Fidelity expects Asia-Pacific companies – especially in India and Indonesia – to have the highest potential for earnings, since they have growing populations with rising incomes that could drive their economies forward. If you're looking to play the India earnings story, you can check out the WisdomTree India Earnings Fund (EPI, 0.83%). I’ve also written about why I personally like Indian stocks right here. And since Indonesia’s a net energy exporter, it’s been one of the few countries to do well from rising energy prices: the iShares MSCI Indonesia ETF (EIDO, 0.57%) is an easy way to play that story.

Source: Fidelity 2023 Investment Outlook
Source: Fidelity 2023 Investment Outlook

2. Bonds

Bonds are basically loans: when you’re investing in a bond, you’re lending money to whichever country or company issues that bond. And now that interest rates are on the up, you can earn more from the interest on those loans. That’s partly why Fidelity’s finding bonds more attractive again – plus, they offer higher yields than the dividends you get from stocks.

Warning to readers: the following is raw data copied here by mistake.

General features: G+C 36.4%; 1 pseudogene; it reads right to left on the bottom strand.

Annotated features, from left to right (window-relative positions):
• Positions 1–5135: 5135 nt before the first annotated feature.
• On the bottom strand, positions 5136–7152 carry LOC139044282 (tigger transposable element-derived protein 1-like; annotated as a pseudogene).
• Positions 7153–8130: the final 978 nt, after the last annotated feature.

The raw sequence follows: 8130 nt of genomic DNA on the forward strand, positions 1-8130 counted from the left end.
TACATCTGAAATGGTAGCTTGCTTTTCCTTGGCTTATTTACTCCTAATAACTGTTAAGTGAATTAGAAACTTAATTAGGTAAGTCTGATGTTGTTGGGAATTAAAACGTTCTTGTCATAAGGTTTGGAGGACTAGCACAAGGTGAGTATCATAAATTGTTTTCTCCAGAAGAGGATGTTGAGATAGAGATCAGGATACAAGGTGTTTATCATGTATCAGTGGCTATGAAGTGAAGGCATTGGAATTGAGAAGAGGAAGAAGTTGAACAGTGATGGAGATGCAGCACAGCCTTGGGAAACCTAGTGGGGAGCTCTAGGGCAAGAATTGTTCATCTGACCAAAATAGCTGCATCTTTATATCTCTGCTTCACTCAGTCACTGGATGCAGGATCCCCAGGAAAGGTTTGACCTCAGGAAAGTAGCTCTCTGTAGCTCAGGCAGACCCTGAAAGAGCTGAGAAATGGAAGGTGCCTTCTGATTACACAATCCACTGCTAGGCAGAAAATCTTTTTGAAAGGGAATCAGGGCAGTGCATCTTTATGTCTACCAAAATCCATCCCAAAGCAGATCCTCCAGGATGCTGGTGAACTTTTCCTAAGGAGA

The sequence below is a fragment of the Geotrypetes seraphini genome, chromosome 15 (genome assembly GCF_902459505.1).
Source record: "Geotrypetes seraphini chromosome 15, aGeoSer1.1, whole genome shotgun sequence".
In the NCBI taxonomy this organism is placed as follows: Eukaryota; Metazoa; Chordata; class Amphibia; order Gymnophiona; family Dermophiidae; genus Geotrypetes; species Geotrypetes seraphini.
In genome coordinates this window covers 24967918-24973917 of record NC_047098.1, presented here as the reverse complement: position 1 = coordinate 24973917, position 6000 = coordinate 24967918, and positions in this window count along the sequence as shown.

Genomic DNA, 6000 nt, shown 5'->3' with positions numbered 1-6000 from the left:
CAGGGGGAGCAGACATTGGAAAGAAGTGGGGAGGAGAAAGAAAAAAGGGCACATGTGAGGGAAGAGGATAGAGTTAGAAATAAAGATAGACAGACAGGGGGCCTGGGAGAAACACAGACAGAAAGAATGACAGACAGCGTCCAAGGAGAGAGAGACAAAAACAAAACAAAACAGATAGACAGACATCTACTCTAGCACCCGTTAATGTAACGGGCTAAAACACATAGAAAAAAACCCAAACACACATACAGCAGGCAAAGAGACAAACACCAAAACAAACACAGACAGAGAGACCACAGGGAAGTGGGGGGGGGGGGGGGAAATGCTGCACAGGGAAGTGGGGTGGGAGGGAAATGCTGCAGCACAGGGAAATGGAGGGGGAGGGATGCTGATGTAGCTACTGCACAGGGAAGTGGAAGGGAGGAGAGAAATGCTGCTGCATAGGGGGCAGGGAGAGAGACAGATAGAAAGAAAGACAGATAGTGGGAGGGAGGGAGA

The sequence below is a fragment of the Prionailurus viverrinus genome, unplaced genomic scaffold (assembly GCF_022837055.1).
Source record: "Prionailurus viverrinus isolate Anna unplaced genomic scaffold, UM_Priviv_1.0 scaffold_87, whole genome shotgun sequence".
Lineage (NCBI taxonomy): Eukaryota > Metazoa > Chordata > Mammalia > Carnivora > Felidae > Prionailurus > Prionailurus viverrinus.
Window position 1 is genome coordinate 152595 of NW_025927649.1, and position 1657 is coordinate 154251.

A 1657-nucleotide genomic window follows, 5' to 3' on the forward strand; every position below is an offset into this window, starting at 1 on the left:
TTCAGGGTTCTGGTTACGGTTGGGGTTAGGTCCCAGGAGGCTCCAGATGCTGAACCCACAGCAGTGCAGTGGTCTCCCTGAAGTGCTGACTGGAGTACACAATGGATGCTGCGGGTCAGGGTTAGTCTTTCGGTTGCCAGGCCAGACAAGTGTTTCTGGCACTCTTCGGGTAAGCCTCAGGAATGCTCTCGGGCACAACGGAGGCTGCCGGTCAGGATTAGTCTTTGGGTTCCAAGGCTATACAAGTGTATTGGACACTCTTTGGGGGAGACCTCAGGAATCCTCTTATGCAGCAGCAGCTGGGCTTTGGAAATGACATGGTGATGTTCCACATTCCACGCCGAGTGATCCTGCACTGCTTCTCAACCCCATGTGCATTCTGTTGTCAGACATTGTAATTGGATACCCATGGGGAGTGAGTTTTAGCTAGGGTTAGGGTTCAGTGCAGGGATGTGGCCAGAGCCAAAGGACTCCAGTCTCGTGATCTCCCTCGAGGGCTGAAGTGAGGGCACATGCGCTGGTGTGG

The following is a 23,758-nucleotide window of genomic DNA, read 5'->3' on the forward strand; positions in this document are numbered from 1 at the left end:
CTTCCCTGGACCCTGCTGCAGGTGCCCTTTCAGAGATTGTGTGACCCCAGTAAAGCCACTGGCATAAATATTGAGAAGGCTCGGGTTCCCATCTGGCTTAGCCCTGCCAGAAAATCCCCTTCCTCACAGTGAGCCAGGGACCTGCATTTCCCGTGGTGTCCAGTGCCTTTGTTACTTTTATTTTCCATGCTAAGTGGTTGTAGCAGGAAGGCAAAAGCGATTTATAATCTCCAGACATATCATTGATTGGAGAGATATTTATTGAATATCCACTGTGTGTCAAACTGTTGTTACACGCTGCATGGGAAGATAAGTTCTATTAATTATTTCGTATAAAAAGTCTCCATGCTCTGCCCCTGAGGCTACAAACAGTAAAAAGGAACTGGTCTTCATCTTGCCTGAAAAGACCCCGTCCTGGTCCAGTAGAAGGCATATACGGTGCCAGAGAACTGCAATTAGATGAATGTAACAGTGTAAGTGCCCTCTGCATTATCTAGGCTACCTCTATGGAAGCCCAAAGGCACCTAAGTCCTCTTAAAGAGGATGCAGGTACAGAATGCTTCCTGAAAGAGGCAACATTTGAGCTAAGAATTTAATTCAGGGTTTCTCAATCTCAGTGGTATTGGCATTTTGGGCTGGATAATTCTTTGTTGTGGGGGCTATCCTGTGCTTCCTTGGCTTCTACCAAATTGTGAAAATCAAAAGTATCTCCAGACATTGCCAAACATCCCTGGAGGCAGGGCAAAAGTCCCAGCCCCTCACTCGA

Still, with so much debt in the system, Fidelity estimates there’s a higher chance of bond issuers defaulting on interest payments than what the market’s letting on – especially in higher yielding, riskier bonds. But there are some safer bets: Fidelity prefers “investment-grade” bonds from companies with strong balance sheets, and likes government bonds because they have lower risks of defaults and should do better in a hard landing scenario. You can look into the iShares Global Corp Bond UCITS ETF (CORP, 0.2%) for a global spread of higher-quality company bonds, or the iShares Global Govt Bond UCITS ETF (IGLO, 0.20%) for a portfolio of developed countries’ government bonds.

3. Real estate